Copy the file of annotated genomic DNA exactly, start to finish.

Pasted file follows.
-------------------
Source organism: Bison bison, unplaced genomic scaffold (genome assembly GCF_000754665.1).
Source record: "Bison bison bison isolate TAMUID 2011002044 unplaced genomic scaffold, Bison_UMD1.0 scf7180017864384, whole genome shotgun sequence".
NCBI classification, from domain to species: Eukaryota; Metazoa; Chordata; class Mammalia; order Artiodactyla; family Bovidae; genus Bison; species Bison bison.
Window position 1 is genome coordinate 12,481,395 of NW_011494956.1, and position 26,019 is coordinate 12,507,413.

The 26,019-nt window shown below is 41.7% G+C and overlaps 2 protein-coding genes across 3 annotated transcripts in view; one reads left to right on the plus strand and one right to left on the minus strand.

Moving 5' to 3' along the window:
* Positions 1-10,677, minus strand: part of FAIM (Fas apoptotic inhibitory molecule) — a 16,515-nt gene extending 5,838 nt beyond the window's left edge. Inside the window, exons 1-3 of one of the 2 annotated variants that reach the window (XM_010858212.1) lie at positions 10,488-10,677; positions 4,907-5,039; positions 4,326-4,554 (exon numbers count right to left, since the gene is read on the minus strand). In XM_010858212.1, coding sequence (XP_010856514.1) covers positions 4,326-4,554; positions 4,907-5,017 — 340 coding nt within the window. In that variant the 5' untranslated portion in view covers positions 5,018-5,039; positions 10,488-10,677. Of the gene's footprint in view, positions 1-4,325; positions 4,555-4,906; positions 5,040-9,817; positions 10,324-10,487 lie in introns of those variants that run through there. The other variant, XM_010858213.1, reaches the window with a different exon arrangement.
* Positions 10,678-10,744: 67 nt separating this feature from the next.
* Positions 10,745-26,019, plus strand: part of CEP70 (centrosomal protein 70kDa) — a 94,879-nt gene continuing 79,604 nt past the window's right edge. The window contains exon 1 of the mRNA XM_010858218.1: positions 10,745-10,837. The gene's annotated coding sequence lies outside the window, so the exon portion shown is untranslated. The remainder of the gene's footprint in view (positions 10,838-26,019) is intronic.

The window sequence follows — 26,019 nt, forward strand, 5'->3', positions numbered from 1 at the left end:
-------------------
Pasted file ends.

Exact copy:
Source organism: Bison bison, unplaced genomic scaffold (genome assembly GCF_000754665.1).
Source record: "Bison bison bison isolate TAMUID 2011002044 unplaced genomic scaffold, Bison_UMD1.0 scf7180017864384, whole genome shotgun sequence".
NCBI classification, from domain to species: Eukaryota; Metazoa; Chordata; class Mammalia; order Artiodactyla; family Bovidae; genus Bison; species Bison bison.
Window position 1 is genome coordinate 12,481,395 of NW_011494956.1, and position 26,019 is coordinate 12,507,413.

The 26,019-nt window shown below is 41.7% G+C and overlaps 2 protein-coding genes across 3 annotated transcripts in view; one reads left to right on the plus strand and one right to left on the minus strand.

Moving 5' to 3' along the window:
* Positions 1-10,677, minus strand: part of FAIM (Fas apoptotic inhibitory molecule) — a 16,515-nt gene extending 5,838 nt beyond the window's left edge. Inside the window, exons 1-3 of one of the 2 annotated variants that reach the window (XM_010858212.1) lie at positions 10,488-10,677; positions 4,907-5,039; positions 4,326-4,554 (exon numbers count right to left, since the gene is read on the minus strand). In XM_010858212.1, coding sequence (XP_010856514.1) covers positions 4,326-4,554; positions 4,907-5,017 — 340 coding nt within the window. In that variant the 5' untranslated portion in view covers positions 5,018-5,039; positions 10,488-10,677. Of the gene's footprint in view, positions 1-4,325; positions 4,555-4,906; positions 5,040-9,817; positions 10,324-10,487 lie in introns of those variants that run through there. The other variant, XM_010858213.1, reaches the window with a different exon arrangement.
* Positions 10,678-10,744: 67 nt separating this feature from the next.
* Positions 10,745-26,019, plus strand: part of CEP70 (centrosomal protein 70kDa) — a 94,879-nt gene continuing 79,604 nt past the window's right edge. The window contains exon 1 of the mRNA XM_010858218.1: positions 10,745-10,837. The gene's annotated coding sequence lies outside the window, so the exon portion shown is untranslated. The remainder of the gene's footprint in view (positions 10,838-26,019) is intronic.

The window sequence follows — 26,019 nt, forward strand, 5'->3', positions numbered from 1 at the left end: